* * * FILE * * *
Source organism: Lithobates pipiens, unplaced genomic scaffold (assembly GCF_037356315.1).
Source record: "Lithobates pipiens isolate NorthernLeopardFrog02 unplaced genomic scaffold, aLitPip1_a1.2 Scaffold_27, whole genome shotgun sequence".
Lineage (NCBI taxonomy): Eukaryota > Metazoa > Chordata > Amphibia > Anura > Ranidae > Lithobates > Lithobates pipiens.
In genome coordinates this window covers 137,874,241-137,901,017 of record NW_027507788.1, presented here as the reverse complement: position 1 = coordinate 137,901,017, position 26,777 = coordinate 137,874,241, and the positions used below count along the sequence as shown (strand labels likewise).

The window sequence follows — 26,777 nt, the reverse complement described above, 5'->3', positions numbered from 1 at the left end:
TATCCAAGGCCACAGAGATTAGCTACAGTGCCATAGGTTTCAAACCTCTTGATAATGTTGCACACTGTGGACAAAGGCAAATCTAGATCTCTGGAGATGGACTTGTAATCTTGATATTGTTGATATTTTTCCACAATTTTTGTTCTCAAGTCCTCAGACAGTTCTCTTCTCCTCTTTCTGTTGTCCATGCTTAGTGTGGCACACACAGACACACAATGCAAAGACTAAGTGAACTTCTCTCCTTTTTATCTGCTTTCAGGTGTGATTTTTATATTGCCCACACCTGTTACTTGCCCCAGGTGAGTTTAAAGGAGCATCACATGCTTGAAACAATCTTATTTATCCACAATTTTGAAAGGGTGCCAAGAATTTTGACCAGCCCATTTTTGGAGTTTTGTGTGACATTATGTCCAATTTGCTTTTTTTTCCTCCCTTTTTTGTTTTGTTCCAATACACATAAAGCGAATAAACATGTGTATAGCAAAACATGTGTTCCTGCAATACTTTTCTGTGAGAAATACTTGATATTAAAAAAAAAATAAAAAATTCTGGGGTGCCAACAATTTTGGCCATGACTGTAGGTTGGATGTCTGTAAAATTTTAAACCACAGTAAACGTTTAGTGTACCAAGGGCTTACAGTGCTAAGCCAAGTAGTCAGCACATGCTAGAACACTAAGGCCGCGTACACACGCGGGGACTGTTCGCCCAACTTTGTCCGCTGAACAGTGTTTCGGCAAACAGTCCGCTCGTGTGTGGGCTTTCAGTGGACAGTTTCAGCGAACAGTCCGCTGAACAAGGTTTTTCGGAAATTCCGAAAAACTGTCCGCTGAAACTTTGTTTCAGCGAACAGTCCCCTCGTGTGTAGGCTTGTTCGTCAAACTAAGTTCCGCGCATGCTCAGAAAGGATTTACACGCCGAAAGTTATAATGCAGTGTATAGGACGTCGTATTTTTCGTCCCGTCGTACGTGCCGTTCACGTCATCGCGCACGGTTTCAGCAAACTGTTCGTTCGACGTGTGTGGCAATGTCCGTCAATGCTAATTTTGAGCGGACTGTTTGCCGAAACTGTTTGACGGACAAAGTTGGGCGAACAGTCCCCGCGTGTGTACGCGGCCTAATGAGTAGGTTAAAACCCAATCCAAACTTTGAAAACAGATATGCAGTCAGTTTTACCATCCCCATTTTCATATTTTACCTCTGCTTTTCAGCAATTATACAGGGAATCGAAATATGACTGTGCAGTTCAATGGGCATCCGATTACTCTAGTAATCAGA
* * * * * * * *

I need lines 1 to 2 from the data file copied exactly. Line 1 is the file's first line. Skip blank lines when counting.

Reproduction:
Source organism: Lithobates pipiens, unplaced genomic scaffold (assembly GCF_037356315.1).
Source record: "Lithobates pipiens isolate NorthernLeopardFrog02 unplaced genomic scaffold, aLitPip1_a1.2 Scaffold_27, whole genome shotgun sequence".